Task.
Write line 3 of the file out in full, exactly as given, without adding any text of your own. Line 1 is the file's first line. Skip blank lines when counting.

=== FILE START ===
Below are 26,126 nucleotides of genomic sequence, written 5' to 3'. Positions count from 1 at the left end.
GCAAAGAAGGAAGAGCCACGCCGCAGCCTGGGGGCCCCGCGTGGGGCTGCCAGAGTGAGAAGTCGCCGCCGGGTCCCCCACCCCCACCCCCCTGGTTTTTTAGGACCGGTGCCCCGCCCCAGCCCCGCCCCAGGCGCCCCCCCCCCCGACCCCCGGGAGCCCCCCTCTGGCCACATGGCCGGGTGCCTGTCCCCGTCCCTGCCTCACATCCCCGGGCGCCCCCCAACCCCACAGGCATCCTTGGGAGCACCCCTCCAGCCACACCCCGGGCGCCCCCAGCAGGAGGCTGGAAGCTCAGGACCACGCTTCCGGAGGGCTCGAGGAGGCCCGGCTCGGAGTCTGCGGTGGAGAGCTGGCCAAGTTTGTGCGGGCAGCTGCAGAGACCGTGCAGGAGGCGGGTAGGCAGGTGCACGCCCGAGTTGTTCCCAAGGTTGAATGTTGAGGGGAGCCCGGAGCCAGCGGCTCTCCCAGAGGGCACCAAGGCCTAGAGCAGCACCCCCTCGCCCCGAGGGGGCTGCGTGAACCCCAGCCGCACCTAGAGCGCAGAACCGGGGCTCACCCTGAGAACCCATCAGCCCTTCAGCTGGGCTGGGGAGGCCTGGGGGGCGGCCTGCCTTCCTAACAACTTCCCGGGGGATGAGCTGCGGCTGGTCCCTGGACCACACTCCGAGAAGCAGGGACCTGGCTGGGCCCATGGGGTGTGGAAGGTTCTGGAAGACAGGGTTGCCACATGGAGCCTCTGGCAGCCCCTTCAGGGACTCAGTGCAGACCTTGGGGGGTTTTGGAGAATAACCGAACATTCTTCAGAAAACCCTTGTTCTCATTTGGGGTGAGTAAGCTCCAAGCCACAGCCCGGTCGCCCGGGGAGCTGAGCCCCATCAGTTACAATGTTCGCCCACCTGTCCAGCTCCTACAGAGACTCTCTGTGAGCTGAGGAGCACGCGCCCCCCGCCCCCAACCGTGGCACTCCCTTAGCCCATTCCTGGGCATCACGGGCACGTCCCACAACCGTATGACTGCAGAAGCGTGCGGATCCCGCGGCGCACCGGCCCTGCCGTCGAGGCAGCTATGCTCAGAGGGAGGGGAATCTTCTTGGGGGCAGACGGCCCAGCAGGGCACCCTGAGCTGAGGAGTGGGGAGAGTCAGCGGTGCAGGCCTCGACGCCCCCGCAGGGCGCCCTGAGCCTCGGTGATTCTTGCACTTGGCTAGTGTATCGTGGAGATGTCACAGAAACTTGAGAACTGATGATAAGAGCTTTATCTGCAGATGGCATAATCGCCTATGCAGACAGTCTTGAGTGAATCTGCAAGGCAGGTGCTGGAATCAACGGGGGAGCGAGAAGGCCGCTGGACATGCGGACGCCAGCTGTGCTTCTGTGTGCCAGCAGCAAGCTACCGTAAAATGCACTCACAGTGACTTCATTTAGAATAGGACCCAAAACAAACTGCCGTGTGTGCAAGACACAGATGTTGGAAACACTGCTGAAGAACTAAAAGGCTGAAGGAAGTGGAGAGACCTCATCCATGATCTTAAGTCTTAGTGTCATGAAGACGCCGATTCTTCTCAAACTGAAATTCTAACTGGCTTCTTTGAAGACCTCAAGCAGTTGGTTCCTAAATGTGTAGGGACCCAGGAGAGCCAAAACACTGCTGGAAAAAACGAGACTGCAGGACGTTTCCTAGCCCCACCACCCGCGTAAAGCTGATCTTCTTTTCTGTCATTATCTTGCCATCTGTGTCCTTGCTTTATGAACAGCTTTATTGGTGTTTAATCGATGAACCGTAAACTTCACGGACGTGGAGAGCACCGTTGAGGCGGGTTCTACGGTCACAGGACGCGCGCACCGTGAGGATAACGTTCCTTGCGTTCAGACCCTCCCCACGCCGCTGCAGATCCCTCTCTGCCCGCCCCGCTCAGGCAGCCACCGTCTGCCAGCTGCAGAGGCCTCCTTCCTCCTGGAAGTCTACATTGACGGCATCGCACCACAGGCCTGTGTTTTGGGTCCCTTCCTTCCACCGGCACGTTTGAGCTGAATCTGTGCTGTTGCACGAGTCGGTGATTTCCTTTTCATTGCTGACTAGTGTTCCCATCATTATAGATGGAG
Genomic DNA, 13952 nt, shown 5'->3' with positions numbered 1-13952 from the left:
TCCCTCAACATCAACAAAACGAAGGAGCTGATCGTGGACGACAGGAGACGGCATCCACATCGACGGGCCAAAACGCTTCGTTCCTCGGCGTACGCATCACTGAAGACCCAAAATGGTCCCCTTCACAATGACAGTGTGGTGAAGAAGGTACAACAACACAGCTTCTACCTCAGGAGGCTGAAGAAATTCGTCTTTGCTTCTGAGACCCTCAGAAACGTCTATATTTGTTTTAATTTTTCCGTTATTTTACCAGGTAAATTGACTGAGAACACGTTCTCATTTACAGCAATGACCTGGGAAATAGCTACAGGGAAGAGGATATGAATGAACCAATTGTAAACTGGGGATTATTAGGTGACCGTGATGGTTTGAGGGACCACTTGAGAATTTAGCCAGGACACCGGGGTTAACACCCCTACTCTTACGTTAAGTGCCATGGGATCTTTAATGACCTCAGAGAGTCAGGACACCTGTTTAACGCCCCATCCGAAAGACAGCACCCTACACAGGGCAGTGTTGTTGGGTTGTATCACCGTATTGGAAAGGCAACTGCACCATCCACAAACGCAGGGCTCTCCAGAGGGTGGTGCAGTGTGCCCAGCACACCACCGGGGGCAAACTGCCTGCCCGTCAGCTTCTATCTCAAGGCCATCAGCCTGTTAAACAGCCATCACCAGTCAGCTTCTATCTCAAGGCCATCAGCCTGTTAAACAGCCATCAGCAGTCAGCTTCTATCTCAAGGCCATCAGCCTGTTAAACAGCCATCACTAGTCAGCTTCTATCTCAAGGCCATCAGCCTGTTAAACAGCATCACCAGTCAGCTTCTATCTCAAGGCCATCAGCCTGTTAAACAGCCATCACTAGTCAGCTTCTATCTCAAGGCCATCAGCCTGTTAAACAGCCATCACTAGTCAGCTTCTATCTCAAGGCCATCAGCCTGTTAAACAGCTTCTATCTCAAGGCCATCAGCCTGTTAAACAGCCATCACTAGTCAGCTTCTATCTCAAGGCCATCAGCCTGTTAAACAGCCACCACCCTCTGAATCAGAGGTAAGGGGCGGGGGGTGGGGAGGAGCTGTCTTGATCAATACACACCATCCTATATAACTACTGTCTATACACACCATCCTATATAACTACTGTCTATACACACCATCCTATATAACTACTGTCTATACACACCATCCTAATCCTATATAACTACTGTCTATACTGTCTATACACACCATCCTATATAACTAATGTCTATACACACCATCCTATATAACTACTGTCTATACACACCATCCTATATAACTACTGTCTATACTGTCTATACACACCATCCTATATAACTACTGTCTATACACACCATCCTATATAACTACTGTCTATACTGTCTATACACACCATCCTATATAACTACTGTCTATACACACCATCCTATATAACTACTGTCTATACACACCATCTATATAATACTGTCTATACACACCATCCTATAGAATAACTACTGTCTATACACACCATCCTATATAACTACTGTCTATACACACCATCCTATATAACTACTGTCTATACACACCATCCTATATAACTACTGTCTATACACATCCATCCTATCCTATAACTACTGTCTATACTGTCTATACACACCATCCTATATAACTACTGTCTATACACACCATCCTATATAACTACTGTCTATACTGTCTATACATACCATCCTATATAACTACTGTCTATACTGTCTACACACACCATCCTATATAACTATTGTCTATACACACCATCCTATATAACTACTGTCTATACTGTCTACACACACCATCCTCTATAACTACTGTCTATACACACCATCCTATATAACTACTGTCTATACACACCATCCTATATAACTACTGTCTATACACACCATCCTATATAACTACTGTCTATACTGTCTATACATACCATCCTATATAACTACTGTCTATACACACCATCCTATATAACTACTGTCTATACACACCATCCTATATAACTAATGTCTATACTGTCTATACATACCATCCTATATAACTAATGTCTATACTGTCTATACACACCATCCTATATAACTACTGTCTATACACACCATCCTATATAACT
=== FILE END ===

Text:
Genomic DNA, 13952 nt, shown 5'->3' with positions numbered 1-13952 from the left: